WILDWOOD – The soft whir of a bobbin and the clacking of a machine-driven needle can be heard every Thursday afternoon and evening at the Byrne Community Center where 20 girls are being taught the lost, fine art of sewing and fashion design.
Under the watchful eye of teacher Jeanne Kilian, the young seamstresses are learning the nuances of hemming, pattern-making, pinning, sewing seams and creating haute couture while having fun.
Kilian, who has a degree in Fashion Design from Philadelphia University, served as Director of Technical Design for Charming Shoppes for 16 years. Bringing a class where she could share her fashion and sewing with Wildwood youth was something Kilian wanted to do.
“I created this program because it teaches children a life skill and it allows them to be creative. And, as they get older, they will be able to use that skill,” said Kilian. “At the end of each class, they all have a sense of accomplishment, having made a pillow or a skirt they can wear. The girls are very excited to be creating and learning.”
The 6-week program offers burgeoning fashion designers the chance to learn how to cut and pin a pattern, properly use a sewing machine, complete the finish work and wear what they’ve created.
According to Kilian, most materials for the program have been donated. A generous benefactor funded the purchase of six sewing machines and two other machines were donated. Another benefactor supplies fabric for the program.
“This program was meant to happen,” Kilian said. “Every stage where I thought we couldn’t afford something, someone was generous and donated what we needed.”
Class is held every Thursday from 3:30 p.m. – 5:00 p.m. and 5:30 p.m. – 7:00 p.m. “We’re trying to accommodate everyone’s schedules,” Kilian said. She said students often become so engrossed in their work they do not want to leave at the end of class. Students must be in third grade or higher in order to participate. “We use sharp scissors and the sewing machines are pieces of machinery, so we have to make sure everyone is safe.”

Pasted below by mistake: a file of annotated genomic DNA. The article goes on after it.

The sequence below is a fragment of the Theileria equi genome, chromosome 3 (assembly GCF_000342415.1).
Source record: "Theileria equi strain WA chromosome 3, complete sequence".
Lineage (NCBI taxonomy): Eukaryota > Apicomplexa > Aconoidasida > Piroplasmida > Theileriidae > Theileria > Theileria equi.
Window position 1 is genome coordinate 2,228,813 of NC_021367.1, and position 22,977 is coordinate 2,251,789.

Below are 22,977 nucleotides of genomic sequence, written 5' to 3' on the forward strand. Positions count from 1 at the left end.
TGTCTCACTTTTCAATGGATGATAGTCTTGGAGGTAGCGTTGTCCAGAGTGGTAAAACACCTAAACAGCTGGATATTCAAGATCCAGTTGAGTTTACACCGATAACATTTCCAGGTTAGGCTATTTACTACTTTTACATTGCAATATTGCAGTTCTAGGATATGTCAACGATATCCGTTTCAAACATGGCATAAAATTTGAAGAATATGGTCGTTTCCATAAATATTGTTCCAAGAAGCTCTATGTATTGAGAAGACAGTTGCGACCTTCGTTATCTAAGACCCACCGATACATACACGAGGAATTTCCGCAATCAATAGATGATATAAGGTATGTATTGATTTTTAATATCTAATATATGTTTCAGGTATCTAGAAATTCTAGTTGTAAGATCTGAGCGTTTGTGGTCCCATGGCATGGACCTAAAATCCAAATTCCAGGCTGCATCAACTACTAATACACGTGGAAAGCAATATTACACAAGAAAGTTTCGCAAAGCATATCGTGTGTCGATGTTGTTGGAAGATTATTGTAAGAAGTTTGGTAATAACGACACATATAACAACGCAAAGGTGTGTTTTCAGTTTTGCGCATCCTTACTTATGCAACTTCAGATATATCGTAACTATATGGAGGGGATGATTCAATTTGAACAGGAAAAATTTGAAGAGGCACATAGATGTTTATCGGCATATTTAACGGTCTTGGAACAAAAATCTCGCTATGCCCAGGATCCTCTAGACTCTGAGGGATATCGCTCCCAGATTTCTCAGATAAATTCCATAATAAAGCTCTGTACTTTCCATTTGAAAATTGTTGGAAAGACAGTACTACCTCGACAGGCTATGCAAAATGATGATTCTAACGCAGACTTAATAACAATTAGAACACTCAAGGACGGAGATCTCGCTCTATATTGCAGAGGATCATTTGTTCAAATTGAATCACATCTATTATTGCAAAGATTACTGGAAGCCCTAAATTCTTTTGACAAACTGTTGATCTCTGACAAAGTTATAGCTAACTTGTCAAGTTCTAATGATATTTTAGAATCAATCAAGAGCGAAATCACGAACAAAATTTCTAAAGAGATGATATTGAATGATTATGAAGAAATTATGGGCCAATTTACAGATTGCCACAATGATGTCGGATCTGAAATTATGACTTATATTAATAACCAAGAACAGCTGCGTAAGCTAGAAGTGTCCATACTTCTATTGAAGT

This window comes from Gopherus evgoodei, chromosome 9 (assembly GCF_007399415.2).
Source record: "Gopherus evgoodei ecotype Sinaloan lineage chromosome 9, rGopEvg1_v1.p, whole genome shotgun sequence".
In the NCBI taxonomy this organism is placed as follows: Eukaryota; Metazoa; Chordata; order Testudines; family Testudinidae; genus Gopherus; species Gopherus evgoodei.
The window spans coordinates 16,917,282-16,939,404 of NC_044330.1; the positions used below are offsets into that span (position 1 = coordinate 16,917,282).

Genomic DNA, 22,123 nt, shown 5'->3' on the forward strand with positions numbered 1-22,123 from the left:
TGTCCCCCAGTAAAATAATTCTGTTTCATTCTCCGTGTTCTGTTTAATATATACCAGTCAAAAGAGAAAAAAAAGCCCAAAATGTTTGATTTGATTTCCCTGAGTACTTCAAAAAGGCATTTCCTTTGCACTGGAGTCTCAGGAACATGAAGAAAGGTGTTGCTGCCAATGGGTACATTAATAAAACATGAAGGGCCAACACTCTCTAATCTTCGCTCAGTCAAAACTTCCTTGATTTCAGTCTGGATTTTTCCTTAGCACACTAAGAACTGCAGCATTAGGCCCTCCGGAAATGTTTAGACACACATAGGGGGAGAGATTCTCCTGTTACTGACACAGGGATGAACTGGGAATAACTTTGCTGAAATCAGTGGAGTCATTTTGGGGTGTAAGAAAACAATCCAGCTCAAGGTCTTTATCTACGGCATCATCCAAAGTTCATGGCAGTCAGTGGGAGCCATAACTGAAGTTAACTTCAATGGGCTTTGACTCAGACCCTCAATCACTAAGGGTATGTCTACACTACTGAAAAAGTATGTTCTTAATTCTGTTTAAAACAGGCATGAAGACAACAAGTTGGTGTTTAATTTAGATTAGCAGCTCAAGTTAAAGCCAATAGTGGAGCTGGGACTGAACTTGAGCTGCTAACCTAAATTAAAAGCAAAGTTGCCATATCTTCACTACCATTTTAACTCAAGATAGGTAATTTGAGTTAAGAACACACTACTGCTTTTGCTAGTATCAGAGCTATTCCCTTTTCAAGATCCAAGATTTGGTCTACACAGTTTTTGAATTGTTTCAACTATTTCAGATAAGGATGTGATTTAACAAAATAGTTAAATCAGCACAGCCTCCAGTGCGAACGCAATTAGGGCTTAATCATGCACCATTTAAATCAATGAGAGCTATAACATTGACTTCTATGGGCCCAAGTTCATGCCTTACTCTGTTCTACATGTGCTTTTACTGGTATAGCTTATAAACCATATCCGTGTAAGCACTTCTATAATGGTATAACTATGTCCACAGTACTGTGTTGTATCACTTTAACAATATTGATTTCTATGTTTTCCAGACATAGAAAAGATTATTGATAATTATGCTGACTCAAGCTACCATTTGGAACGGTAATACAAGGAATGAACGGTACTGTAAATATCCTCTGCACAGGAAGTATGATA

The total course runs over a period of three 6-week sessions with a $25 charge for each session. “Everything needed to sew we supply,” noted Kilian. A snack is also provided.
With the diminutive designers completing their spring creations, Kilian said she is planning a fashion show in late-April. “The inspiration for the show is spring flowers,” she said. “The girls are going to make skirts inspired by flowers. They will also walk and wear either the shirt or accessories they made. Each girl will get two chances to walk the runway.”
According to Mayor Ernie Troiano, the sewing class has added a new dimension to programs offered at the community center. “It’s amazing how successful this class has been and how much the students learn about sewing,” he said. “This is a wonderful example of how the support of our community and a great teacher has a positive impact on our children.”
Kilian said she hopes to build on the class’ success. “I hope to be able to continue the classes,” she said, noting perhaps a class just for boys may be on the horizon as well as summer sewing camp. “People who come down for the season have been asking about it,” she said.
“Sewing is a lot easier than people think it is,” said Kilian. “Not only can adults learn, but children can learn, too. It is a lost art. Maybe by teaching one child at a time, we can bring it back.”
For information regarding the sewing program please contact the Byrne Community Center at 609- 522-5837. The next session is scheduled to begin in summer with another program scheduled during the upcoming school year. All classes are held at the center, 401 W. Youngs Ave. Information about the program can also be found on the Byrne Community Center Facebook page.